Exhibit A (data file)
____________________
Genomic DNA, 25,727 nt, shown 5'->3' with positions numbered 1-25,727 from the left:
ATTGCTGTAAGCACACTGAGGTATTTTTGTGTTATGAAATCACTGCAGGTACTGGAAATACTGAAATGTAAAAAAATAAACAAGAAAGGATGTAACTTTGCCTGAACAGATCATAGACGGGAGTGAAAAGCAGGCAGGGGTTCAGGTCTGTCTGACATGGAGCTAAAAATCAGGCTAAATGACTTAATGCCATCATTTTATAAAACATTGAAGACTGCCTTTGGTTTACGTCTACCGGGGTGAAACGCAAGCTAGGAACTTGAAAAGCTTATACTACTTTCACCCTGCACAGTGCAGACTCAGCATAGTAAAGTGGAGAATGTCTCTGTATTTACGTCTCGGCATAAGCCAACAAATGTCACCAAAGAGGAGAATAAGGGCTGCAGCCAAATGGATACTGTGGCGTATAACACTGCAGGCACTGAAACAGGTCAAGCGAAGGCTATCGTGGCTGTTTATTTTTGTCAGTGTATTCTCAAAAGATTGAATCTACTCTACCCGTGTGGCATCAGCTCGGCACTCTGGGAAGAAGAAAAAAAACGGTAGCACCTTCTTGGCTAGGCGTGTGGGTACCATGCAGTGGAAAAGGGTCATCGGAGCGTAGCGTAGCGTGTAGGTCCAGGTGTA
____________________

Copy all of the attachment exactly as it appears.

Genomic DNA, 25,727 nt, shown 5'->3' with positions numbered 1-25,727 from the left:
ATTGCTGTAAGCACACTGAGGTATTTTTGTGTTATGAAATCACTGCAGGTACTGGAAATACTGAAATGTAAAAAAATAAACAAGAAAGGATGTAACTTTGCCTGAACAGATCATAGACGGGAGTGAAAAGCAGGCAGGGGTTCAGGTCTGTCTGACATGGAGCTAAAAATCAGGCTAAATGACTTAATGCCATCATTTTATAAAACATTGAAGACTGCCTTTGGTTTACGTCTACCGGGGTGAAACGCAAGCTAGGAACTTGAAAAGCTTATACTACTTTCACCCTGCACAGTGCAGACTCAGCATAGTAAAGTGGAGAATGTCTCTGTATTTACGTCTCGGCATAAGCCAACAAATGTCACCAAAGAGGAGAATAAGGGCTGCAGCCAAATGGATACTGTGGCGTATAACACTGCAGGCACTGAAACAGGTCAAGCGAAGGCTATCGTGGCTGTTTATTTTTGTCAGTGTATTCTCAAAAGATTGAATCTACTCTACCCGTGTGGCATCAGCTCGGCACTCTGGGAAGAAGAAAAAAAACGGTAGCACCTTCTTGGCTAGGCGTGTGGGTACCATGCAGTGGAAAAGGGTCATCGGAGCGTAGCGTAGCGTGTAGGTCCAGGTGTA